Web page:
Louisville Mayor Jerry Abramson, speaking to the editorial board of the Charleston Gazette of West Virginia last week, explained our reasons for merging thusly:
You have the chance to be, to have growth — significant growth in your suburban areas. And the question becomes, as it was in the old City of Louisville, we were a city that was, we were getting poorer, we were getting more minority — we were getting poorer, blacker and older. And so as I was saying earlier, every time we lost merger in our community — the city always voted for it. The county was the one that voted against it. And at that time, when it would lose, it was people living in the suburbs who didn’t want the problems of the city.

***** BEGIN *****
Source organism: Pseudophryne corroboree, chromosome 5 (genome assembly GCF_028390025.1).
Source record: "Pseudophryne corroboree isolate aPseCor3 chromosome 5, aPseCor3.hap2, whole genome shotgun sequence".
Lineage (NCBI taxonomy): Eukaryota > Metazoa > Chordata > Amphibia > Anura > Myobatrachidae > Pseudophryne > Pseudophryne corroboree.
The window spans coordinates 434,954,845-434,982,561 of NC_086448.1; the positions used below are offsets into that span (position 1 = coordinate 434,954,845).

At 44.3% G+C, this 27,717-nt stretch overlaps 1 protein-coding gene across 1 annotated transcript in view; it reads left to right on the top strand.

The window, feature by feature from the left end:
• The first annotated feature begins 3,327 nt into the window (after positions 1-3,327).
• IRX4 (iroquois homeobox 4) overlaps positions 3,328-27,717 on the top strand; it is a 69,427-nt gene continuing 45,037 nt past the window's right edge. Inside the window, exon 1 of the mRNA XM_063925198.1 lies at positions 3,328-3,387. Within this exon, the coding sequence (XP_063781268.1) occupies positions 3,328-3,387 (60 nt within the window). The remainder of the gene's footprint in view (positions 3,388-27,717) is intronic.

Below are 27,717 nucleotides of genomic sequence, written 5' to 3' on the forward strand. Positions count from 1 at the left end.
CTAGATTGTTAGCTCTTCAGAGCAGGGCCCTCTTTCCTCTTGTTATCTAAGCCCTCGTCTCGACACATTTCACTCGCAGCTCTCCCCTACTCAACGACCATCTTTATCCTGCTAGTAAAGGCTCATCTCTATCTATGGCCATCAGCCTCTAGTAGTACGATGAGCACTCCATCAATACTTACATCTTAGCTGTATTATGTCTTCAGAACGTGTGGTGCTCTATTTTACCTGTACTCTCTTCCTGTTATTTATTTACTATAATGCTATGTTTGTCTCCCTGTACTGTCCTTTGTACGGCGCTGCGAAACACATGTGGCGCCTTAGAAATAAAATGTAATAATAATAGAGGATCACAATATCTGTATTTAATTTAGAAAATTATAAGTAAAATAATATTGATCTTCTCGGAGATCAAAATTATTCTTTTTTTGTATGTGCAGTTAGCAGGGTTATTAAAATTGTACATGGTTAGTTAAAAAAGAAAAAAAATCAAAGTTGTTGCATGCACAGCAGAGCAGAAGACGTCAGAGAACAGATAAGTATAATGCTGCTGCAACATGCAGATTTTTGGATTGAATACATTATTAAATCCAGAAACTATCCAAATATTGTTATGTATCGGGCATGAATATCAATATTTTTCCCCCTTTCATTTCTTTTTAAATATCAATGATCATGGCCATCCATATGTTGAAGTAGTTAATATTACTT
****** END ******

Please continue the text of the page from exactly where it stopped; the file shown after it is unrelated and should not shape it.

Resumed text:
I just got off the phone with Chad Carlton, a spokesman for Abramson, who had this to say:
He was trying to encapsulate in shorthand the demographics. If that was offensive to anybody, it was not his intent. His intent is nothing but to promote the positives we have in this community and the diversity of the people here.